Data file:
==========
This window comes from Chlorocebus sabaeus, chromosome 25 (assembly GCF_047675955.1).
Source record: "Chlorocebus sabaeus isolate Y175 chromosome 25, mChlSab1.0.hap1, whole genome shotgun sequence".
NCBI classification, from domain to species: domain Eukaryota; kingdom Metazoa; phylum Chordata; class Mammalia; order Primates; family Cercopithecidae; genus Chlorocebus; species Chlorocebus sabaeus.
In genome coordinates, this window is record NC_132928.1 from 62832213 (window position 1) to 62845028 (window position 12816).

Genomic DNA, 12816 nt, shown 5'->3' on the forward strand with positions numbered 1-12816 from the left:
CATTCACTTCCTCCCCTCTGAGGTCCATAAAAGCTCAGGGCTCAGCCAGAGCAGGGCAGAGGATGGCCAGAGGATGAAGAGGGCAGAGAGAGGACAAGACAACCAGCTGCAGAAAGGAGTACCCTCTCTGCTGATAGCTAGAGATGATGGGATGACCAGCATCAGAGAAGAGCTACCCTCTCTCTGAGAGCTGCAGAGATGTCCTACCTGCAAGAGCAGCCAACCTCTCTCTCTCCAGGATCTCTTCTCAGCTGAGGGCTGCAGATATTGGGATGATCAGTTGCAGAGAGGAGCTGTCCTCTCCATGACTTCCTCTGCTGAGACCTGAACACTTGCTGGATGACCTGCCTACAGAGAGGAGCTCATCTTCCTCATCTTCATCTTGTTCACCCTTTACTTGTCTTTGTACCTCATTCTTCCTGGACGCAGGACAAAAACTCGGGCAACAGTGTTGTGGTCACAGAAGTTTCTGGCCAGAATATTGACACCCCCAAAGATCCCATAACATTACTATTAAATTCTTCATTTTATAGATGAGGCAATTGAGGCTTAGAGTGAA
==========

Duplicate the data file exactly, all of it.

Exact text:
This window comes from Chlorocebus sabaeus, chromosome 25 (assembly GCF_047675955.1).
Source record: "Chlorocebus sabaeus isolate Y175 chromosome 25, mChlSab1.0.hap1, whole genome shotgun sequence".
NCBI classification, from domain to species: domain Eukaryota; kingdom Metazoa; phylum Chordata; class Mammalia; order Primates; family Cercopithecidae; genus Chlorocebus; species Chlorocebus sabaeus.
In genome coordinates, this window is record NC_132928.1 from 62832213 (window position 1) to 62845028 (window position 12816).

Genomic DNA, 12816 nt, shown 5'->3' on the forward strand with positions numbered 1-12816 from the left:
CATTCACTTCCTCCCCTCTGAGGTCCATAAAAGCTCAGGGCTCAGCCAGAGCAGGGCAGAGGATGGCCAGAGGATGAAGAGGGCAGAGAGAGGACAAGACAACCAGCTGCAGAAAGGAGTACCCTCTCTGCTGATAGCTAGAGATGATGGGATGACCAGCATCAGAGAAGAGCTACCCTCTCTCTGAGAGCTGCAGAGATGTCCTACCTGCAAGAGCAGCCAACCTCTCTCTCTCCAGGATCTCTTCTCAGCTGAGGGCTGCAGATATTGGGATGATCAGTTGCAGAGAGGAGCTGTCCTCTCCATGACTTCCTCTGCTGAGACCTGAACACTTGCTGGATGACCTGCCTACAGAGAGGAGCTCATCTTCCTCATCTTCATCTTGTTCACCCTTTACTTGTCTTTGTACCTCATTCTTCCTGGACGCAGGACAAAAACTCGGGCAACAGTGTTGTGGTCACAGAAGTTTCTGGCCAGAATATTGACACCCCCAAAGATCCCATAACATTACTATTAAATTCTTCATTTTATAGATGAGGCAATTGAGGCTTAGAGTGAA